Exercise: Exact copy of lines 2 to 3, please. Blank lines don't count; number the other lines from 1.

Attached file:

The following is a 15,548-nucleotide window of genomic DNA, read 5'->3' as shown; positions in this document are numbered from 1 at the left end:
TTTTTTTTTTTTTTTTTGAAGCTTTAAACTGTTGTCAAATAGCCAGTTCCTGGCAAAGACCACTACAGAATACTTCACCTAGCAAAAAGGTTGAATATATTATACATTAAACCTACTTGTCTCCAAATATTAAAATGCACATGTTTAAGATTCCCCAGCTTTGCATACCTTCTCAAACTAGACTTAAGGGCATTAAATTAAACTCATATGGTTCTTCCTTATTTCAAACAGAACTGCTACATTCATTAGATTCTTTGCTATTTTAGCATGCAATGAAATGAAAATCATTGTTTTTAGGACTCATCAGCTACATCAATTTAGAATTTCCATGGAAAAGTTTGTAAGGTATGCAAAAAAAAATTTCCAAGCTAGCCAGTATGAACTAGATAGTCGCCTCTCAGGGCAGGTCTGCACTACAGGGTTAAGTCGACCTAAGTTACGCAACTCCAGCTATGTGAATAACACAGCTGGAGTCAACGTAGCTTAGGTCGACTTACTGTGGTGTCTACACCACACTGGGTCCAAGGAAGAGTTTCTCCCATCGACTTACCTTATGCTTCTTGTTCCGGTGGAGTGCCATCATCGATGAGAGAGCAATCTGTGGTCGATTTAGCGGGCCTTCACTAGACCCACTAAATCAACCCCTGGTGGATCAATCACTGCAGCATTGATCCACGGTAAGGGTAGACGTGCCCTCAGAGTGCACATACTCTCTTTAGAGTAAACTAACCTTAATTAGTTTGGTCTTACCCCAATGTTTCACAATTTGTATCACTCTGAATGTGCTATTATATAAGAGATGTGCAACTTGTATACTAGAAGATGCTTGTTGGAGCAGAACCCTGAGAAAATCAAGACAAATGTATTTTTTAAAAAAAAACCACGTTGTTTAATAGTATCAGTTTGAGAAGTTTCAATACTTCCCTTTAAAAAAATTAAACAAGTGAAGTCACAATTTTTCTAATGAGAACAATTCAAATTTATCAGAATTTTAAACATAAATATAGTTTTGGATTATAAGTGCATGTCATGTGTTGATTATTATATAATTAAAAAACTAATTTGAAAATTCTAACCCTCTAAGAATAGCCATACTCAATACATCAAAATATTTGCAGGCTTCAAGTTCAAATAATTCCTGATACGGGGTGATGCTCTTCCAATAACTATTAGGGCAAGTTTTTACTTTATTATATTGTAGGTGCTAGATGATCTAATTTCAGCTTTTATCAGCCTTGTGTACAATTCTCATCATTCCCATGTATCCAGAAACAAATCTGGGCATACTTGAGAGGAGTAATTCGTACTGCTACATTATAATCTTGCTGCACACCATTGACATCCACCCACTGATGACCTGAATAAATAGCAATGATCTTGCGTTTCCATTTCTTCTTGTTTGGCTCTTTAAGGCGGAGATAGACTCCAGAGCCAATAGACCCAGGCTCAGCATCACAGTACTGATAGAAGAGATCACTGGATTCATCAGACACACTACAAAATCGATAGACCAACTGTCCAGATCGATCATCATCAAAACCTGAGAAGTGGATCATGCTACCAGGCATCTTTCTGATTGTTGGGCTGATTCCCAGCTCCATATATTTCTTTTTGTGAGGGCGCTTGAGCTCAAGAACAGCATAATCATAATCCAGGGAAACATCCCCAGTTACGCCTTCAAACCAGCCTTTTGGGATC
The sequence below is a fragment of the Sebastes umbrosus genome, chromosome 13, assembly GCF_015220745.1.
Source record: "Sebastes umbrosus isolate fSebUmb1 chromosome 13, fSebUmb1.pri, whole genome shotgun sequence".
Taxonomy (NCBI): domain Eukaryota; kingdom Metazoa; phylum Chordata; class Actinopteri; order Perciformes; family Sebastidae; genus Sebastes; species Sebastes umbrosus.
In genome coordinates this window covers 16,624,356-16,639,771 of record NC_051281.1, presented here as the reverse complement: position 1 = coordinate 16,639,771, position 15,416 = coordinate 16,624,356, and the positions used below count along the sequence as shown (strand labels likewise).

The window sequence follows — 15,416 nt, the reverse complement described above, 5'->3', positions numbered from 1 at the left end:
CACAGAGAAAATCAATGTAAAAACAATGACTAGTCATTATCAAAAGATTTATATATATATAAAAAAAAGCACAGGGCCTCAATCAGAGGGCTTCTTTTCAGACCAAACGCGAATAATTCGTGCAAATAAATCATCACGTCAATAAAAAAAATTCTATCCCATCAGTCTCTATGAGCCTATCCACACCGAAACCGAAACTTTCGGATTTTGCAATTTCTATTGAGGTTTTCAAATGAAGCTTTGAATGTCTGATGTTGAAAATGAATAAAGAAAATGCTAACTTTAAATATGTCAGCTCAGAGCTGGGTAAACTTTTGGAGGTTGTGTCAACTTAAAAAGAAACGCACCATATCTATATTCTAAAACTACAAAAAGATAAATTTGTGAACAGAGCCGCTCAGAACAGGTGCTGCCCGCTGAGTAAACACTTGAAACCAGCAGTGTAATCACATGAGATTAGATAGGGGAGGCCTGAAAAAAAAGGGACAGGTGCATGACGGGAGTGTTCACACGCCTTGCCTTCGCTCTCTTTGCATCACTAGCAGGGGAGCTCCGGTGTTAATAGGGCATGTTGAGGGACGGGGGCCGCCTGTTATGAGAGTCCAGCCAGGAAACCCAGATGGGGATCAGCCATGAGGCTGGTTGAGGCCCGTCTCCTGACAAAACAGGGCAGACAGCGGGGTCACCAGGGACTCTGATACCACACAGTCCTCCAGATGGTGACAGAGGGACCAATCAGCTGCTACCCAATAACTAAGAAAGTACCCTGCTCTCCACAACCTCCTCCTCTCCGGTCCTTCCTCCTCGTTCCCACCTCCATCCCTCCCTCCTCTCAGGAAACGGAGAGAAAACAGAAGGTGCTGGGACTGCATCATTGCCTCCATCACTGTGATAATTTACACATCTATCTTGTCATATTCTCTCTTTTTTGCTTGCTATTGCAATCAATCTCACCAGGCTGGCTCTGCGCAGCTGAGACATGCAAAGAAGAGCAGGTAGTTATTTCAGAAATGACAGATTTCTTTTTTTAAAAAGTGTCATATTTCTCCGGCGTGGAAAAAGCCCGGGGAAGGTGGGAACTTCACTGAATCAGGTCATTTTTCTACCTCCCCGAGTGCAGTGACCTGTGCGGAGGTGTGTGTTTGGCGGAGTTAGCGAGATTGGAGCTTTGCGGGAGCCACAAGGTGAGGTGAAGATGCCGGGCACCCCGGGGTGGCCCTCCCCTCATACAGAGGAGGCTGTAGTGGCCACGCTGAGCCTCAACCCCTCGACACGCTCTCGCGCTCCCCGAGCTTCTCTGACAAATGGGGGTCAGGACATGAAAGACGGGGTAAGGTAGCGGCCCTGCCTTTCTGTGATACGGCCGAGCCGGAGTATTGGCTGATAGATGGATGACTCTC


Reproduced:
TTTTTTTTTTTTTTTTTGAAGCTTTAAACTGTTGTCAAATAGCCAGTTCCTGGCAAAGACCACTACAGAATACTTCACCTAGCAAAAAGGTTGAATATATTATACATTAAACCTACTTGTCTCCAAATATTAAAATGCACATGTTTAAGATTCCCCAGCTTTGCATACCTTCTCAAACTAGACTTAAGGGCATTAAATTAAACTCATATGGTTCTTCCTTATTTCAAACAGAACTGCTACATTCATTAGATTCTTTGCTATTTTAGCATGCAATGAAATGAAAATCATTGTTTTTAGGACTCATCAGCTACATCAATTTAGAATTTCCATGGAAAAGTTTGTAAGGTATGCAAAAAAAAATTTCCAAGCTAGCCAGTATGAACTAGATAGTCGCCTCTCAGGGCAGGTCTGCACTACAGGGTTAAGTCGACCTAAGTTACGCAACTCCAGCTATGTGAATAACACAGCTGGAGTCAACGTAGCTTAGGTCGACTTACTGTGGTGTCTACACCACACTGGGTCCAAGGAAGAGTTTCTCCCATCGACTTACCTTATGCTTCTTGTTCCGGTGGAGTGCCATCATCGATGAGAGAGCAATCTGTGGTCGATTTAGCGGGCCTTCACTAGACCCACTAAATCAACCCCTGGTGGATCAATCACTGCAGCATTGATCCACGGTAAGGGTAGACGTGCCCTCAGAGTGCACATACTCTCTTTAGAGTAAACTAACCTTAATTAGTTTGGTCTTACCCCAATGTTTCACAATTTGTATCACTCTGAATGTGCTATTATATAAGAGATGTGCAACTTGTATACTAGAAGATGCTTGTTGGAGCAGAACCCTGAGAAAATCAAGACAAATGTATTTTTTAAAAAAAAACCACGTTGTTTAATAGTATCAGTTTGAGAAGTTTCAATACTTCCCTTTAAAAAAATTAAACAAGTGAAGTCACAATTTTTCTAATGAGAACAATTCAAATTTATCAGAATTTTAAACATAAATATAGTTTTGGATTATAAGTGCATGTCATGTGTTGATTATTATATAATTAAAAAACTAATTTGAAAATTCTAACCCTCTAAGAATAGCCATACTCAATACATCAAAATATTTGCAGGCTTCAAGTTCAAATAATTCCTGATACGGGGTGATGCTCTTCCAATAACTATTAGGGCAAGTTTTTACTTTATTATATTGTAGGTGCTAGATGATCTAATTTCAGCTTTTATCAGCCTTGTGTACAATTCTCATCATTCCCATGTATCCAGAAACAAATCTGGGCATACTTGAGAGGAGTAATTCGTACTGCTACATTATAATCTTGCTGCACACCATTGACATCCACCCACTGATGACCTGAATAAATAGCAATGATCTTGCGTTTCCATTTCTTCTTGTTTGGCTCTTTAAGGCGGAGATAGACTCCAGAGCCAATAGACCCAGGCTCAGCATCACAGTACTGATAGAAGAGATCACTGGATTCATCAGACACACTACAAAATCGATAGACCAACTGTCCAGATCGATCATCATCAAAACCTGAGAAGTGGATCATGCTACCAGGCATCTTTCTGATTGTTGGGCTGATTCCCAGCTCCATATATTTCTTTTTGTGAGGGCGCTTGAGCTCAAGAACAGCATAATCATAATCCAGGGAAACATCCCCAGTTACGCCTTCAAACCAGCCTTTTGGGATC
The sequence below is a fragment of the Sebastes umbrosus genome, chromosome 13, assembly GCF_015220745.1.